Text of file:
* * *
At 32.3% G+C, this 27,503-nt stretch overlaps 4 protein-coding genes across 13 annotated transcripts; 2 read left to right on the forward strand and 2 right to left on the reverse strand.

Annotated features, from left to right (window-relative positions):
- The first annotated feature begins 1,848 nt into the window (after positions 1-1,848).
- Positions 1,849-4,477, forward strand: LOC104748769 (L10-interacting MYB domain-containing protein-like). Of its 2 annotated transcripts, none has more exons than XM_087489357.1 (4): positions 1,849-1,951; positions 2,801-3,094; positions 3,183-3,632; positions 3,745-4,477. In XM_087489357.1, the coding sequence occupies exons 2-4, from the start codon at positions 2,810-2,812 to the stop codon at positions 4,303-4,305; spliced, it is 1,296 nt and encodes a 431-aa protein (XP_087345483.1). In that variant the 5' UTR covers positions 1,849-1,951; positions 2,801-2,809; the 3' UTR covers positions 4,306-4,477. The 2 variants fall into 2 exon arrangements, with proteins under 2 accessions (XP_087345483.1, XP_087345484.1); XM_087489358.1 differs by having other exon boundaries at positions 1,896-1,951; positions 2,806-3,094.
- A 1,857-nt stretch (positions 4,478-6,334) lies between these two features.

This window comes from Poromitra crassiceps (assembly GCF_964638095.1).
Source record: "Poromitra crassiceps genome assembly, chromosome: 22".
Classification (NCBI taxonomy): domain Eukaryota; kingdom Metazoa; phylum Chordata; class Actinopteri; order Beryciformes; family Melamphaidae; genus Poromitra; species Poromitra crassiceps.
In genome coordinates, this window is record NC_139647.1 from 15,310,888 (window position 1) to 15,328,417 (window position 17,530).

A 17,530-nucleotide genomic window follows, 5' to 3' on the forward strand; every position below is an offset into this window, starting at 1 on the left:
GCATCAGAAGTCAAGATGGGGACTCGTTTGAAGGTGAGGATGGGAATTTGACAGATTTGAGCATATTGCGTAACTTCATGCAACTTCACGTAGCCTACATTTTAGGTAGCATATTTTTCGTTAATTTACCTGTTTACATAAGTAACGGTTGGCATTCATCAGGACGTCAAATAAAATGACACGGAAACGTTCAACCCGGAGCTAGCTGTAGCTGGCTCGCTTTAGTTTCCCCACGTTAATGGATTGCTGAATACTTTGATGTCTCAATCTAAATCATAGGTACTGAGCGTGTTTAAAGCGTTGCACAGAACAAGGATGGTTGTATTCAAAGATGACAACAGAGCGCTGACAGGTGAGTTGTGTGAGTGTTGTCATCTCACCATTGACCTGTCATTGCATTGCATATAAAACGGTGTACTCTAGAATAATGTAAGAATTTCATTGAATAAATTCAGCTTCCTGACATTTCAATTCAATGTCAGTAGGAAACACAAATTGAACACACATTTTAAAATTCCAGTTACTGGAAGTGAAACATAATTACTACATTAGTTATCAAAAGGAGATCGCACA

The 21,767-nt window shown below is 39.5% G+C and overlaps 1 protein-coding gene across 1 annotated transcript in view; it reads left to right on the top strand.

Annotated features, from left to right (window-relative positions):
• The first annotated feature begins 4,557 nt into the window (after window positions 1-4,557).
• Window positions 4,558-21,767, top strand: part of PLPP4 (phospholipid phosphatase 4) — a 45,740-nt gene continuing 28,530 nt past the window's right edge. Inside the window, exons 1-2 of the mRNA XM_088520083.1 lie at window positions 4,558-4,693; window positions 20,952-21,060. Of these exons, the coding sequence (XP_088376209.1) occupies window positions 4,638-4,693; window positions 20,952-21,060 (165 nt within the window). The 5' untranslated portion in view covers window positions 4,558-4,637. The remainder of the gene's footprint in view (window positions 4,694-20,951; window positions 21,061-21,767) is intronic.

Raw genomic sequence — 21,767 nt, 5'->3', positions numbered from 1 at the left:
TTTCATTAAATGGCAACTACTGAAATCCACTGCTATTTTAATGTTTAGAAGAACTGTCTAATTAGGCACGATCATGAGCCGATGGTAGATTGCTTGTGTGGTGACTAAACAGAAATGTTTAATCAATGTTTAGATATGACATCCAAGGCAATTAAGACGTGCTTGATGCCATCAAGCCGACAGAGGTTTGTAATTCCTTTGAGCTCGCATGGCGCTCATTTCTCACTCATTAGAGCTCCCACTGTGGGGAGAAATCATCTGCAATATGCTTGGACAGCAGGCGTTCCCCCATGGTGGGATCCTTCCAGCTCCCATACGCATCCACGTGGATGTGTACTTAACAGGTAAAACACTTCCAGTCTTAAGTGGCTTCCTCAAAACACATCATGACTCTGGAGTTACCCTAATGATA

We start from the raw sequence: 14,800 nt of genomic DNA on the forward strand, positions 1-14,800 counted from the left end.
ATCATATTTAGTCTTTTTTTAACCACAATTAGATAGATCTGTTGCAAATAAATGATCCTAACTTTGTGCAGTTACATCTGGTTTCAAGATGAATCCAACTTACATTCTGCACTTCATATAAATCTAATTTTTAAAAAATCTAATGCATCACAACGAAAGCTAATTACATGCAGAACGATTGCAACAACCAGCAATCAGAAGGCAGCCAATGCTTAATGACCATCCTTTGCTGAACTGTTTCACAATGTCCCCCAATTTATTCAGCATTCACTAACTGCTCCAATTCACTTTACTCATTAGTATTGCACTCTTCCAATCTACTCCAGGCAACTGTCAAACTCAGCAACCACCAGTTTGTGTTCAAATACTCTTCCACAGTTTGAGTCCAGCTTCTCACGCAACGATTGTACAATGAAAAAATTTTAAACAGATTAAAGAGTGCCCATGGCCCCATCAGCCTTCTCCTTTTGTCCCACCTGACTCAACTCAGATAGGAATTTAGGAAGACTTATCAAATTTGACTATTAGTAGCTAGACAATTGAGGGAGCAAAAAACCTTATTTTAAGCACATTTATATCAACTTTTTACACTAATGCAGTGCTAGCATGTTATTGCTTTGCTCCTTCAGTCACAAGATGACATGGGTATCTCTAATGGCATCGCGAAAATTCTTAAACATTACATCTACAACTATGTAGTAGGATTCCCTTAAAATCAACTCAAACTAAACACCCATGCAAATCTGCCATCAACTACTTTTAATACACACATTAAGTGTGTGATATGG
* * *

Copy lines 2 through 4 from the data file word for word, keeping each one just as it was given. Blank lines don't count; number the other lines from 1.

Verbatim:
Annotated features, from left to right (window-relative positions):
- The first annotated feature begins 1,848 nt into the window (after positions 1-1,848).
- Positions 1,849-4,477, forward strand: LOC104748769 (L10-interacting MYB domain-containing protein-like). Of its 2 annotated transcripts, none has more exons than XM_087489357.1 (4): positions 1,849-1,951; positions 2,801-3,094; positions 3,183-3,632; positions 3,745-4,477. In XM_087489357.1, the coding sequence occupies exons 2-4, from the start codon at positions 2,810-2,812 to the stop codon at positions 4,303-4,305; spliced, it is 1,296 nt and encodes a 431-aa protein (XP_087345483.1). In that variant the 5' UTR covers positions 1,849-1,951; positions 2,801-2,809; the 3' UTR covers positions 4,306-4,477. The 2 variants fall into 2 exon arrangements, with proteins under 2 accessions (XP_087345483.1, XP_087345484.1); XM_087489358.1 differs by having other exon boundaries at positions 1,896-1,951; positions 2,806-3,094.